The main excitement surrounding The Royal Opera’s 25th revival of John Copley’s 1974 staging was to be have been the appearance of leading German soprano Anja Harteros in the role of Mimi. Scandalously overlooked by the company over the last decade, this former winner of Cardiff Singer of the World made her belated house debut a couple of years ago as Amelia in Simon Boccangera, and rightly caused a sensation. There was a huge sense of disappointment when she withdrew from Suor Angelica in the autumn, and an even bigger one when it was announced that she had been replaced in this run of performances as Mimi by Celine Byrne. The reason? Apparently due to a disagreement over rehearsal time. Having seen her as Mimi in Munich, London audiences really were missing out on having the chance to witness the world’s finest interpreter of the role. But there was more – Ms Byrne suddenly became ill and withdrew from all performances to be replaced by Italian soprano Carmen Giannattasio.

Giannattasio’s voice is not particularly memorable, there’s a lot of metal in it, and her ‘Mi chiamano Mimi’ was met with stony silence from an audience that only moments before had given Joseph Calleja a hearty ovation for his scrupulously sensitive rendition of ‘Che gelida manina’. She fails to melt the heart in Act 3 and there was scarcely a wet eye in the house by the time her flame had been snuffed out at the closeof the opera. A star was not born.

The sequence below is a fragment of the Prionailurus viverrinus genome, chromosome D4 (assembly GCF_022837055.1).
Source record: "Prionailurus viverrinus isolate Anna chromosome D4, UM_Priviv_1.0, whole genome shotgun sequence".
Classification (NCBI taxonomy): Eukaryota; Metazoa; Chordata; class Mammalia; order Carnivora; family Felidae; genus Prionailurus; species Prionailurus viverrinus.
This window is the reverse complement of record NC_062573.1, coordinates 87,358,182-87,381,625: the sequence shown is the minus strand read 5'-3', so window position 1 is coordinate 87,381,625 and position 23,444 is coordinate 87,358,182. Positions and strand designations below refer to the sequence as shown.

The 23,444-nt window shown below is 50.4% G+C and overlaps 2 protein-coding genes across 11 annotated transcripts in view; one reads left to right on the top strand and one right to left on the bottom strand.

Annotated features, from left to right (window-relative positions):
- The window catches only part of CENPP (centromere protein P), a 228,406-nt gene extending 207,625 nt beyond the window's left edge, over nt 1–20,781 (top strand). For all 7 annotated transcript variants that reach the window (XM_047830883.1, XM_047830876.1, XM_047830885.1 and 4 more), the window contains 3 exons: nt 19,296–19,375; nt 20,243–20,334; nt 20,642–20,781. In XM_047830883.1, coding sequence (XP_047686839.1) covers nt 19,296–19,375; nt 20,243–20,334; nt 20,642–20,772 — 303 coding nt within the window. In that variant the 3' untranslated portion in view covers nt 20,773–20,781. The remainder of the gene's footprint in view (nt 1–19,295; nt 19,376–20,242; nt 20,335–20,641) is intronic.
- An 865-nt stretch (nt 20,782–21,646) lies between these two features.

Focus instead shifted to Calleja, who gives the finest performance I’ve ever heard him deliver. Dramatically prone to being a cipher in the past, here he looked well schooled by Copley, and threw himself wholeheartedly into the role. He keeps his fast vibrato in check, and produces a stream of steady, vibrant singing throughout the evening. As mentioned above, his ‘Che gelida manina’ is the vocal highlight of the evening.

There is good support from Fabio Capitanucci as Marcello, Thomas Oliemans as Schaunard (both making their house debuts) and Matthew Rose as Colline. Nuccia Focile looks a bit on the mature side for Musetta, but she must have thighs like Fatima Whitbread in order to be able to break a snooker cue in two (don’t try this at home). This is one of the more irritating features of Copley’s staging, which should honestly be put out to grass. It’s back this autumn. Please let it be for the last time. Opera has moved on and it’s time to have another look at this masterpiece.

In the pit Semyon Bychkov turns Puccini’s heart-breaker into an evening of Mahlerian proportions and pulls the score about, teasing out lines here, there and everywhere. Of course Mahler never wrote an opera, but if he had, I imagine it would have sounded like this.